By Adam Smith on July 2nd, 2014 at 2:00 pm.
I’m very late to this particular party but I’m also incapable of ignoring a good DROD story when I see one. For those not in the know, DROD (Deadly Rooms Of Death) is a long-running series of top-down dungeon crawlers. The first game is seventeen years old and the latest (and possibly final) came out last month. There’s a demo available as well as ‘lite’ browser versions of earlier instalments. The DROD games are puzzle games in D&D wrapping paper and although I’ve never completed one, I’ve played a fair amount of all but the latest. Unusual, well-designed and of venerable age, these games deserve a wider audience, which is where Greenlight comes in.
Now, this is going to come across like a steel toecap in the mush, but as well as a wider audience, DROD could do with better voice acting. Different voice acting. Or maybe NO voice acting.
However silly the video might be, pay attention to the level design shown and you can probably recognise that the game behind the goofiness is rather clever. My memories of the series are always of the early levels (because I’m rubbish at puzzle games), which mostly involve pointing a sword in the general direction of monsters as thy approach. The theme is slathered on thick, not just in terms of art style and dialogue, but in the actual design of levels. Traps, treasure and tactical combat all feature, converted into cunning puzzles.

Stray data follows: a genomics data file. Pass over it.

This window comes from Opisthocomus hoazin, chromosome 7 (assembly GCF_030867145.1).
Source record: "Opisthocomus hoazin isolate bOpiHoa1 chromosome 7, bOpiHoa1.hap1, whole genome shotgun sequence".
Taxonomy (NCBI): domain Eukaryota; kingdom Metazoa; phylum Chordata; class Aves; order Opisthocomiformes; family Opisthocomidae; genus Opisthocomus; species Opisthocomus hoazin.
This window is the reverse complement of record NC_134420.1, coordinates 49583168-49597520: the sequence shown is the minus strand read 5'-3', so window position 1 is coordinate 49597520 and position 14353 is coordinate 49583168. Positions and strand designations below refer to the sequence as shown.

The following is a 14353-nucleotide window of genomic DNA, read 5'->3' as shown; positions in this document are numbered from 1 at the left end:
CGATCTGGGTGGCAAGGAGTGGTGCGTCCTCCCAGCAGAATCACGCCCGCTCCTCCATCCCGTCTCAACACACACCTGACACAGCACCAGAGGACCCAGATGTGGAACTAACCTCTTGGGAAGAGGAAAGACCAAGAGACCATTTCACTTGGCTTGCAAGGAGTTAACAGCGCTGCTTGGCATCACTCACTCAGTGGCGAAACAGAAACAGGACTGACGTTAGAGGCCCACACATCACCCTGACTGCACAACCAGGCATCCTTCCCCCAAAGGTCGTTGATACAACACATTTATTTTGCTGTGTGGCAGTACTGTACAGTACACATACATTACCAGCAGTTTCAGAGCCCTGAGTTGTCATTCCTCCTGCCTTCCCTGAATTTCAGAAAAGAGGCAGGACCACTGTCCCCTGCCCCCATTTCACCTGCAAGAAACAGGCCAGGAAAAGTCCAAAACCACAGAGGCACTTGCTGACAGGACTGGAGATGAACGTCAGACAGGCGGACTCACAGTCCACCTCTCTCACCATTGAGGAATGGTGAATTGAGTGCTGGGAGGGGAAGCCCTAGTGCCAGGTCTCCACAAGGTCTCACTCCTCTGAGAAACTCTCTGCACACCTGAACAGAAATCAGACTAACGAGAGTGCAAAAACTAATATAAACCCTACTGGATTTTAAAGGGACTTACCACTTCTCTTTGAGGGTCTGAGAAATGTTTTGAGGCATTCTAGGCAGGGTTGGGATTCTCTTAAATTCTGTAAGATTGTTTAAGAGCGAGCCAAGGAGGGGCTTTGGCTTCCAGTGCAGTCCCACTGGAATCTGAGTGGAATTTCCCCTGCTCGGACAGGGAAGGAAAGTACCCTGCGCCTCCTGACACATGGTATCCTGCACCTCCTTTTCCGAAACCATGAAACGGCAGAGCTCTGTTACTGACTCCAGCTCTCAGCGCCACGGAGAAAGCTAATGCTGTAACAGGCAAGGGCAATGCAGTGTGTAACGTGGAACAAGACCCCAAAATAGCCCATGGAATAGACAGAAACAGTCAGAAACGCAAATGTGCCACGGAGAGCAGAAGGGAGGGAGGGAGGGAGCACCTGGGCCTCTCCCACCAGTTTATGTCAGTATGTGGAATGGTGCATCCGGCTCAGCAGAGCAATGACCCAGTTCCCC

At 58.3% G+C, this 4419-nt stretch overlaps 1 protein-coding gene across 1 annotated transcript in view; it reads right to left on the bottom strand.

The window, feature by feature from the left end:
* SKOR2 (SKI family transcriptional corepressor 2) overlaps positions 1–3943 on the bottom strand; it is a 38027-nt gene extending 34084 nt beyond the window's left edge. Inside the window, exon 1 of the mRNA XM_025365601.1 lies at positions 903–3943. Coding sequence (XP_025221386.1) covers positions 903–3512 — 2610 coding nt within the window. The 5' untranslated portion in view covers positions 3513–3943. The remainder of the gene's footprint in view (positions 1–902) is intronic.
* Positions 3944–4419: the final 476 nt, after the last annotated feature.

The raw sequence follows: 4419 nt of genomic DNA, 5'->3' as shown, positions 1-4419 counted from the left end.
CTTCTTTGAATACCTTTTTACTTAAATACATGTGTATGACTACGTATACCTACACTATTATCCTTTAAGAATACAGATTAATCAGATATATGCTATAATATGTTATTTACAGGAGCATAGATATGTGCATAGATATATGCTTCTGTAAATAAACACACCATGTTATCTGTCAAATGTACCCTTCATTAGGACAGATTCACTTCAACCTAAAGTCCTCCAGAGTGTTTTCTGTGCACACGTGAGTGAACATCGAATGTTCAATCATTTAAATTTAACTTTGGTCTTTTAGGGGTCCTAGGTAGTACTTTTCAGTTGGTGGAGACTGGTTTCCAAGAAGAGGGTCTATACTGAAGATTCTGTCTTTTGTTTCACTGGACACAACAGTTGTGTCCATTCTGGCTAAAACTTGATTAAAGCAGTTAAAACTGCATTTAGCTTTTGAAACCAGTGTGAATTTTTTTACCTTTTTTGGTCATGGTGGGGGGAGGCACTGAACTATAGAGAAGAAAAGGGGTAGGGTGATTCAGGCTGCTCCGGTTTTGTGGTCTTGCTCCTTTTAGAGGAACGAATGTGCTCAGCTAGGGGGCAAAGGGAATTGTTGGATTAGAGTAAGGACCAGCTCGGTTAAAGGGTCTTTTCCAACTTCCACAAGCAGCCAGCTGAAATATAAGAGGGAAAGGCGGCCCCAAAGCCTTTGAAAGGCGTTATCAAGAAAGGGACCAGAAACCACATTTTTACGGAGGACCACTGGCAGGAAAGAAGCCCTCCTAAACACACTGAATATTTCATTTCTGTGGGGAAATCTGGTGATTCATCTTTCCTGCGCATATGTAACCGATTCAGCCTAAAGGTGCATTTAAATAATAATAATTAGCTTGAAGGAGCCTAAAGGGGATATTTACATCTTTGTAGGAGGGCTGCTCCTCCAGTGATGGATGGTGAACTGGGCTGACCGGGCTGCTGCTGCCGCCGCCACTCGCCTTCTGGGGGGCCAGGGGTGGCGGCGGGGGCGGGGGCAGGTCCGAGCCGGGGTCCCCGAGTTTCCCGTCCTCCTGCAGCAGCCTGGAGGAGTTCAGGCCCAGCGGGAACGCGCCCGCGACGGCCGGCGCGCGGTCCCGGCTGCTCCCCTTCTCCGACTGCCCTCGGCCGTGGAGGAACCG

This has been a public service announcement. The new DROD game is out and is seeking Greenlight votes, along with previous title Gunthro and the Epic Blunder. Do give the demo a look if this is all new to you – DROD manages to be the heir to scribbled dungeon maps on graph paper and Chip’s Challenge.